As we traverse through this community experiment we call the All-Time Favorite Cincinnati Bearcat Basketball Player Tournament it has become necessary to release the winners of the first round in another region. Yesterday we revealed the results of the first round of the Ed Jucker and Gale Catlett regions. Now its onto the Bob Huggins region. Here’s who will be moving on.
No. 1 Kenyon Martin defeats No. 16 Steve Collier
Outside of Oscar Robertson, there is no bigger name in Cincinnati basketball history than Kenyon Martin. He won a case full of trophies in 2000, including National College Player of the Year and is one of three players to have their number retired by UC. Collier, who was a fine player, but nowhere near as talented or beloved as K-Mart, was always going to lose this one, and by a lot. As it turned out, K-Mart would shut him out entirely.
No. 8 Justin Jackson defeats No. 9 Erik Martin
Jackson got more than three-fourths of the vote against Martin and will advance to take on K-Mart. Jackson is one of the stars of the Mick Cronin era, and a defensive force during a time when that side of the ball has been most important to the program. Martin led the Bearcats in rebounding and field goal percentage in 1992-93, but that wasn’t enough.
No. 4 Kenny Satterfield defeats No. 13 Gary Yoder
Satterfield, like Field Williams, was entered into the tournament due to popular demand. His support did not wane in the first round, as he received 88.4 percent of the vote. He did so despite facing Yoder, a former Metro Player of the Year. Satterfield’s dime dropping and scoring talent carried the day.
No. 5 Jack Twyman defeats No. 12 Louis Banks
History was well appreciated here, as Twyman, the third member of the retired number club dominated with nearly 93 percent of the vote. The win was made that much more impressive by the fact that Banks was a back-to-back first-team All-Metro performer.
No. 2 DerMarr Johnson defeats No. 15 Bobby Austin
This was another vote that was run away with. Johnson got 92.9 percent of the ballots cast. Just imagine how much more imposing he would be in this tournament if he had played more than one season for the Bearcats. Austin was really the opposite of Johnson, in that he played four solid seasons, but was never a standout.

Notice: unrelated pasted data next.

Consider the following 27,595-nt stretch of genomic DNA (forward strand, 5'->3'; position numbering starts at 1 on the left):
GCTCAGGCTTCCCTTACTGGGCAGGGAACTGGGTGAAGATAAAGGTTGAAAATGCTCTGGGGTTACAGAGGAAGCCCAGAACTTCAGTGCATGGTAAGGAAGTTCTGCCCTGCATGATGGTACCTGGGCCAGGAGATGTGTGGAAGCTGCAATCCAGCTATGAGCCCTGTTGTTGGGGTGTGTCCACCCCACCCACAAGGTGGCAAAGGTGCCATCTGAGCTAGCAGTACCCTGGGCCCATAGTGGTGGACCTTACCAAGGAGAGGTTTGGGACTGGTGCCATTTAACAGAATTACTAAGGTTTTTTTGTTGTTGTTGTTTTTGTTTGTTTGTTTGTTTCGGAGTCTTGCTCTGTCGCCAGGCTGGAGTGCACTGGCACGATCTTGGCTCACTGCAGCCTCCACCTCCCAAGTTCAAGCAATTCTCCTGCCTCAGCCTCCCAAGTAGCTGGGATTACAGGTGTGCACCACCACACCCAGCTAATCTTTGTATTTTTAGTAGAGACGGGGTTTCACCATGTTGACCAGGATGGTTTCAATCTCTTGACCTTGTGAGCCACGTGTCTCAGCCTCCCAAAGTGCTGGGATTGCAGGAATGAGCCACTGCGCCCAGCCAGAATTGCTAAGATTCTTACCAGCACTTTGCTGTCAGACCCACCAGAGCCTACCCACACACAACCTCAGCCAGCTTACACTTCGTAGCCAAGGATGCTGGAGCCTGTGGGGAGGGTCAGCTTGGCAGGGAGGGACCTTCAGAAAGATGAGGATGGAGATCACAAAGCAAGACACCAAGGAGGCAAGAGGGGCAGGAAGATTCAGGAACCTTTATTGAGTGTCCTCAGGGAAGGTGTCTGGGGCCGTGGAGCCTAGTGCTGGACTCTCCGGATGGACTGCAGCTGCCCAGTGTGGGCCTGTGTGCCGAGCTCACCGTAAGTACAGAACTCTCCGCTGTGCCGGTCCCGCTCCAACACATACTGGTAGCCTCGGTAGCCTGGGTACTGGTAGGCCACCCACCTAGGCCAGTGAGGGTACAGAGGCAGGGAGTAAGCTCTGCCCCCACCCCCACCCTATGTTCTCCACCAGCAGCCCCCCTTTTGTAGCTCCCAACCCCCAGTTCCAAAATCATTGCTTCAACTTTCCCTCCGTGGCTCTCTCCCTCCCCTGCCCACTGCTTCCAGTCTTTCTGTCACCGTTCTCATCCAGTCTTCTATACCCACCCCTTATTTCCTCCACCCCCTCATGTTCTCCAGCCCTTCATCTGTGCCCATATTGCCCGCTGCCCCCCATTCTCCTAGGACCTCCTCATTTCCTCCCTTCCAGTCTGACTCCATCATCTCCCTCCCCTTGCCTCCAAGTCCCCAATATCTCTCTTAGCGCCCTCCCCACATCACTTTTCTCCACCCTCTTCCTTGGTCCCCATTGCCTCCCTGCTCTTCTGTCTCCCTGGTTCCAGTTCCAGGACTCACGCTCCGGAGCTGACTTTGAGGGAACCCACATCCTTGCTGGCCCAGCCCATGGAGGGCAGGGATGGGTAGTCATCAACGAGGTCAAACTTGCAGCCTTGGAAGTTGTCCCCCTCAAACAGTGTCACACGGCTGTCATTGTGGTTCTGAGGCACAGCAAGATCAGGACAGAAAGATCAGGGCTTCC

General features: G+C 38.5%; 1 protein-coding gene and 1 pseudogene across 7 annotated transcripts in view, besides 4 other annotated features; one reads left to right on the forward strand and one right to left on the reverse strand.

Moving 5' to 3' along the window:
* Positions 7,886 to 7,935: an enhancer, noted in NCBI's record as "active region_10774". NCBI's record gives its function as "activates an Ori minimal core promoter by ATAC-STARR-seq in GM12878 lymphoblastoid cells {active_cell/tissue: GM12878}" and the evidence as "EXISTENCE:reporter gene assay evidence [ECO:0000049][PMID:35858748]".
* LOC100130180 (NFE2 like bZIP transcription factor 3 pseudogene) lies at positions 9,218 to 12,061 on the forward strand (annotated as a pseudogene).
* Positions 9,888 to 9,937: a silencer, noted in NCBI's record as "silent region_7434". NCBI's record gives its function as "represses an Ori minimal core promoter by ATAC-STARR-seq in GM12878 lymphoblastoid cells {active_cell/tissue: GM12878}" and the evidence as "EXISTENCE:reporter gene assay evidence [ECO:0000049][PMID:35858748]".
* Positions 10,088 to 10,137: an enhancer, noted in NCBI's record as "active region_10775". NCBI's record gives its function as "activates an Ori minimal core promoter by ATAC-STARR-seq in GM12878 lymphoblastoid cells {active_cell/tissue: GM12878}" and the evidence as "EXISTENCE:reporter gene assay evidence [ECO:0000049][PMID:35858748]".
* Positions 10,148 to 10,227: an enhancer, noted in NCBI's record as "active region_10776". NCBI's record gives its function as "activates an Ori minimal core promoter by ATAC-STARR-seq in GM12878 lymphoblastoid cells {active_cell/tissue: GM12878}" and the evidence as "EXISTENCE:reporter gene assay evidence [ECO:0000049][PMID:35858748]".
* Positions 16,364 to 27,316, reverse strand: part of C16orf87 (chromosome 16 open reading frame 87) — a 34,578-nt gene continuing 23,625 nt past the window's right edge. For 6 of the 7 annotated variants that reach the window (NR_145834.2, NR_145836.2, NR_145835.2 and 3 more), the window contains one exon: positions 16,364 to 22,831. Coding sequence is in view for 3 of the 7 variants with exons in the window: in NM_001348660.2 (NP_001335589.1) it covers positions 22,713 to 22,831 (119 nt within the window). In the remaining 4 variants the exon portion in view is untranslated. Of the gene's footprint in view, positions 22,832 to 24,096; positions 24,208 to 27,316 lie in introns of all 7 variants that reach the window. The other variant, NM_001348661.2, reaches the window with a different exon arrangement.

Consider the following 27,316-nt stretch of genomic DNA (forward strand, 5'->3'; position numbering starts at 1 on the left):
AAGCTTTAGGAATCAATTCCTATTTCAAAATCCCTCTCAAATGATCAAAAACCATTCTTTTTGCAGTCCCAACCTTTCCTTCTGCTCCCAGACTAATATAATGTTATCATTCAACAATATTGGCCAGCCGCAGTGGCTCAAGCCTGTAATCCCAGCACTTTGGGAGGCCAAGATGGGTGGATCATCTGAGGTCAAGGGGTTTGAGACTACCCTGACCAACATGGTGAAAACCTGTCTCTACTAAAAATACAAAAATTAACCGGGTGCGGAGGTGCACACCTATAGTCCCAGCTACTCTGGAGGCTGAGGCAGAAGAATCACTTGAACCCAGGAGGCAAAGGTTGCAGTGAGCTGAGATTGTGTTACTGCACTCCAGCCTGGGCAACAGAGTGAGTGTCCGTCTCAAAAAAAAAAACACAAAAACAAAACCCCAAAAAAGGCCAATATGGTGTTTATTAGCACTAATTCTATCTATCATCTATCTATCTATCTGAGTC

No. 10 Leonard Stokes defeats No. 7 Ron Bonham
Upset alert! Stokes played at the turn of the century and scored 1,318 points during his career. Bonham won a national championship and was a first-team All-American, but accolades don’t always equate to favorite player status, as Stokes got 71.4 percent of the votes in his favor.
No. 3 Darnell Burton defeats No. 14 Don Ogletree
We’ve seen that players from the 90s to the present have gotten some more favorable treatment in the first round. Burton was the Conference USA Sixth Man of the Year in 1996 and 1997 while Ogletree was an All-Missouri Valley talent in 1970. Burton won out with 81.4 percent of the vote.
No. 6 Yancy Gates defeats No. 11 Lance Stephenson
Like with Johnson, it would be interesting to discuss this matchup if Stephenson had played multiple seasons for the Bearcats. As it stands, Gates and his play for the 2012 Sweet 16 team looms much larger than Stephenson’s solid 2009-10 campaign, with a 79.1 percent to 20.9 percent split in the voting.
There seemed to be consensus throughout this portion of the bracket, even with the one upset that was mixed in. Now the bracket looks like this.
Now to take a deeper dive into the second round matchups.
No. 1 Kenyon Martin vs. No. 8 Justin Jackson
Jackson was the American Athletic Conference Defensive Player of the Year in 2014 and blocked shots as well as just about anybody in program history. Martin has more hardware and is UC’s all-time leader in blocked shots. Advantage: Martin.
No. 4 Kenny Satterfield vs. No. 5 Jack Twyman
Now we’ll see just how much Satterfield love runs through the veins of UC fans. He had a fine career for the Bearcats during the Bob Huggins era, easily one of the best parts of UC basketball history. But Twyman has his number retired and is a pillar of the program along with K-Mart and the Big O.
No. 2 DerMarr Johnson vs. No. 10 Leonard Stokes
Stokes and Johnson are both players who are beloved even if they weren’t the best players in program history. That’s not to diminish them, they were certainly strong contributors, especially Johnson, who was named a freshman All-American by The Sporting News in 2000.
No. 3 Darnell Burton vs. No. 6 Yancy Gates
As one of the most formidable players in terms of my own UC fanhood, Gates is who I’d vote for here. But I won’t blame anyone for sticking with Burton as he was one of the best spark plugs off the bench in team history.
Now that the second round is set in this region, its time to have your voice heard.